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word origins


  • Originally published 08/07/2013

    What’s in a name? How [Canadian] civic holidays get theirs

    The August civic holiday is a mess.Most provinces celebrate the first Monday in August as a holiday, whether mandatory or optional for employers, but the names are all over the map. It’s Natal Day in Nova Scotia and Prince Edward Island, British Columbia Day in British Columbia and Heritage Day in Alberta....But let’s not be naive. Getting a statutory holiday named after you is not easy, and keeping it is even harder.Queen Elizabeth II was born on April 21, but Canada’s official recognition of her birthday falls in late May on a day named after her great-great-grandmother, Queen Victoria. Victoria Day retained that name in Canada after the queen’s death in 1901, even as the rest of the Commonwealth went with Empire Day. Similarly, Beatrix of the Netherlands, who abdicated earlier this year, was born on Jan. 31, but her holiday was held on April 30, the birth date of former queen Juliana....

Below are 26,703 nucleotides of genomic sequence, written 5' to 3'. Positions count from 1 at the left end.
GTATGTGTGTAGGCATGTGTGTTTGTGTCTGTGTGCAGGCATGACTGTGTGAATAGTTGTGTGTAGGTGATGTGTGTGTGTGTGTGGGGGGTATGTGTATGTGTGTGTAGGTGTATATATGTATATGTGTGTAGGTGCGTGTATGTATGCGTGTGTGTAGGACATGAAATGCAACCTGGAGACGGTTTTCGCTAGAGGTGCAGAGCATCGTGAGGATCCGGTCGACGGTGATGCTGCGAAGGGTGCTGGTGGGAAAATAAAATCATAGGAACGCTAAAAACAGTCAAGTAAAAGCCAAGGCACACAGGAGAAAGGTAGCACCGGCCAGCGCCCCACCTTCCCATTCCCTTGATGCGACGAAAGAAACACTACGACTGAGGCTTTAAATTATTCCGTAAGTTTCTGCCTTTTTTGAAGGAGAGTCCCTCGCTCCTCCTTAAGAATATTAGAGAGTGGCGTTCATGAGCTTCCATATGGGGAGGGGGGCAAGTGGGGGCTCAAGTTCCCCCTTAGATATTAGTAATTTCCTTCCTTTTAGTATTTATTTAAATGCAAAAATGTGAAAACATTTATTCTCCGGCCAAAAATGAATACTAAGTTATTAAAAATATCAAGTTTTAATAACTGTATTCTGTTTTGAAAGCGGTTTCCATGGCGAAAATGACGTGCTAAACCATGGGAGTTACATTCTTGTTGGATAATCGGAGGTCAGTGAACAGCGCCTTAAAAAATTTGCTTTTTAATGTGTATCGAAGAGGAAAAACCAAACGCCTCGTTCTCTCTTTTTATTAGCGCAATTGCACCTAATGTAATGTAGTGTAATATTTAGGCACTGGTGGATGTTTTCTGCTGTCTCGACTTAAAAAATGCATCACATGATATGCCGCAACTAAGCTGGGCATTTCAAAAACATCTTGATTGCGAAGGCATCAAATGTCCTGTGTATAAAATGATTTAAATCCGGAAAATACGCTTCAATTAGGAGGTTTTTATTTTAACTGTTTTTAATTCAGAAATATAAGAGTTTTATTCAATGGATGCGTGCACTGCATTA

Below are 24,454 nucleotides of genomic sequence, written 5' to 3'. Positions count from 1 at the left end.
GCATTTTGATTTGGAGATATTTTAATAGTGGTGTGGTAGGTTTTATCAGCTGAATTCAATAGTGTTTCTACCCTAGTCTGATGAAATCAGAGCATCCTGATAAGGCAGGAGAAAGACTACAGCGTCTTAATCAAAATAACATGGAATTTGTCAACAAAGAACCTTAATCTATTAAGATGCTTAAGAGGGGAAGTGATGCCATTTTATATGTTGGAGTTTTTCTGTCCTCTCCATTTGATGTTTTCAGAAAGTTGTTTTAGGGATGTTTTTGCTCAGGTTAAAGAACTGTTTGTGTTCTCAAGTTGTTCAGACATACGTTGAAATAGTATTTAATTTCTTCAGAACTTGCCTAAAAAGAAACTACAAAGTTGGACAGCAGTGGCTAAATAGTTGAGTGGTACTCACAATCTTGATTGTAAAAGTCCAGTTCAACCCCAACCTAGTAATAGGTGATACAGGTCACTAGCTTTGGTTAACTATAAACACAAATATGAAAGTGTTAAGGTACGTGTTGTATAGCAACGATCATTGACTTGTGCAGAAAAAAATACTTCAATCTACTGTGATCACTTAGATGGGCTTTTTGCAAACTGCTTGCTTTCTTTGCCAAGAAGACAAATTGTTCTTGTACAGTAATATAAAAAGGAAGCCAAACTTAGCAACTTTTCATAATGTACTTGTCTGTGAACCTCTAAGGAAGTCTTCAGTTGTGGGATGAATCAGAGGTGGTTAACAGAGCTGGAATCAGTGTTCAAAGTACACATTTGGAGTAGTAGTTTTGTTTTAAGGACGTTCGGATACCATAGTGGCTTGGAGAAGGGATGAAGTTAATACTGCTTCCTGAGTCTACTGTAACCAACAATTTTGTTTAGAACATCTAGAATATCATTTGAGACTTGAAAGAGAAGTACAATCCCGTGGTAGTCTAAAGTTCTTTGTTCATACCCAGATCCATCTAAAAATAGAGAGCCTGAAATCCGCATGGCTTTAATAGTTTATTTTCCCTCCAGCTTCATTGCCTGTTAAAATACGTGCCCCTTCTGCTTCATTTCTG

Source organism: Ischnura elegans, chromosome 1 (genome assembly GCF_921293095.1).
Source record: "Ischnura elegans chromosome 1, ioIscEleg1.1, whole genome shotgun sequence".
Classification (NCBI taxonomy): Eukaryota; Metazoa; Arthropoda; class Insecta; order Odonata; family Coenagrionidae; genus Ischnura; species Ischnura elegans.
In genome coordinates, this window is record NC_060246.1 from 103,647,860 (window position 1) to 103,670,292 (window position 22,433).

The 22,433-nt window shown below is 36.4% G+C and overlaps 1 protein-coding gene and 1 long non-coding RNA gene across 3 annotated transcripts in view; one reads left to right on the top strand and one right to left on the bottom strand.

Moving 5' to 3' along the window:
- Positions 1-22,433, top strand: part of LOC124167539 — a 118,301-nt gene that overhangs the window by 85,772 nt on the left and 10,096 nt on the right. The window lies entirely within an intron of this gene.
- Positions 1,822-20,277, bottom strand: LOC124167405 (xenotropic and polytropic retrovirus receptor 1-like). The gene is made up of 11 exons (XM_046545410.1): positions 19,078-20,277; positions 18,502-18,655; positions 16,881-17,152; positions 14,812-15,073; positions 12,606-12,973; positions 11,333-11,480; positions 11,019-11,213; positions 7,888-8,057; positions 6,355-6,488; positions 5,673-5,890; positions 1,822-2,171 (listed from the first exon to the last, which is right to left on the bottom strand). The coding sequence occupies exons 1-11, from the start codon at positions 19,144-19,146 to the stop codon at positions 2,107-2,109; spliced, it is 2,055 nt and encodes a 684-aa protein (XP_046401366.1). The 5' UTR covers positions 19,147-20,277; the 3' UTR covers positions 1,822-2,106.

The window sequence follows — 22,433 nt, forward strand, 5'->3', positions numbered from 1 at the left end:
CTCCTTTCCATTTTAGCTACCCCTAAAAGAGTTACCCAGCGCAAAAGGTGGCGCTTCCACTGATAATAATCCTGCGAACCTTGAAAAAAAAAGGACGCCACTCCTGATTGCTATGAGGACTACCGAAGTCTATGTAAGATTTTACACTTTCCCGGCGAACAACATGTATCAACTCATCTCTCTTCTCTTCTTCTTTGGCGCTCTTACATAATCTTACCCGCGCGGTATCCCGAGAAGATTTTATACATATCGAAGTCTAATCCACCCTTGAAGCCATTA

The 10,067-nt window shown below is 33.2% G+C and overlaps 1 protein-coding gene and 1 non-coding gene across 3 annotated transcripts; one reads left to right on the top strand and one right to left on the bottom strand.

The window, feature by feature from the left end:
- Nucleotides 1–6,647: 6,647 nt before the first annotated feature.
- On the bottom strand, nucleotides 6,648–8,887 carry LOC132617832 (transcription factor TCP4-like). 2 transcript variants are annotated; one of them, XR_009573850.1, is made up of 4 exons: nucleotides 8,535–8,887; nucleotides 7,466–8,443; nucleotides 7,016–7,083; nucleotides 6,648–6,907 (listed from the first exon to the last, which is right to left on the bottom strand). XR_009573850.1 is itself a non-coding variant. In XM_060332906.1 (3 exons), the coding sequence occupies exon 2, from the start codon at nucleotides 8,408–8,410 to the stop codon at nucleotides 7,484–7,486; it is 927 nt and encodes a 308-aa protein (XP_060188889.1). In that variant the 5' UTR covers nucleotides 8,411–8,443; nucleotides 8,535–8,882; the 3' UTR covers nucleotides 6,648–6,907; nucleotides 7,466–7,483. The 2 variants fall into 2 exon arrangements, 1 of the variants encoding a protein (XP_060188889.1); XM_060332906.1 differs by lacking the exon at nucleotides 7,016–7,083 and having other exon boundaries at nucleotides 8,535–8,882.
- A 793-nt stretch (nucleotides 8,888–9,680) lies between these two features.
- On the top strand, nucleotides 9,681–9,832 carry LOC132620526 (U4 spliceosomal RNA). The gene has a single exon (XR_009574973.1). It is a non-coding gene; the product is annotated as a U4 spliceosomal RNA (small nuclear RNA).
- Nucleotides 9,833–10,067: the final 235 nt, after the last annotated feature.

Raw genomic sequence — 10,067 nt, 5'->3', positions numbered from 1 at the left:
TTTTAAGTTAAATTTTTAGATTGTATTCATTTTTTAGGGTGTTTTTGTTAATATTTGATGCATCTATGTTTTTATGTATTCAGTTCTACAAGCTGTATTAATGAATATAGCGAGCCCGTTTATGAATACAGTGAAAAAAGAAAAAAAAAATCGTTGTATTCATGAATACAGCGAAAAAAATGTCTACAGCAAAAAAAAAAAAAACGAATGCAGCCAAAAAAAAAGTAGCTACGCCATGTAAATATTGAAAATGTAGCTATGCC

• Originally published 05/23/2013

    Allan Metcalf: On the Origin of ‘Shyster’

    Allan Metcalf is a professor at MacMurray College in Illinois, executive secretary of the American Dialect Society, and author of OK: The Improbable Story of America’s Greatest Word.Out in the wilds of western Missouri, in Rolla, which is not far from the tornado-devastated town of Joplin, lives a scholar who has made etymology his life’s work. He is Gerald Leonard Cohen, professor in the department of arts, languages, and philosophy at the Missouri University of Science and Technology, and grand impresario of American etymologists—as well as the world’s leading corraler of language historians, who often join him in tackling some of the most challenging puzzles of word origins.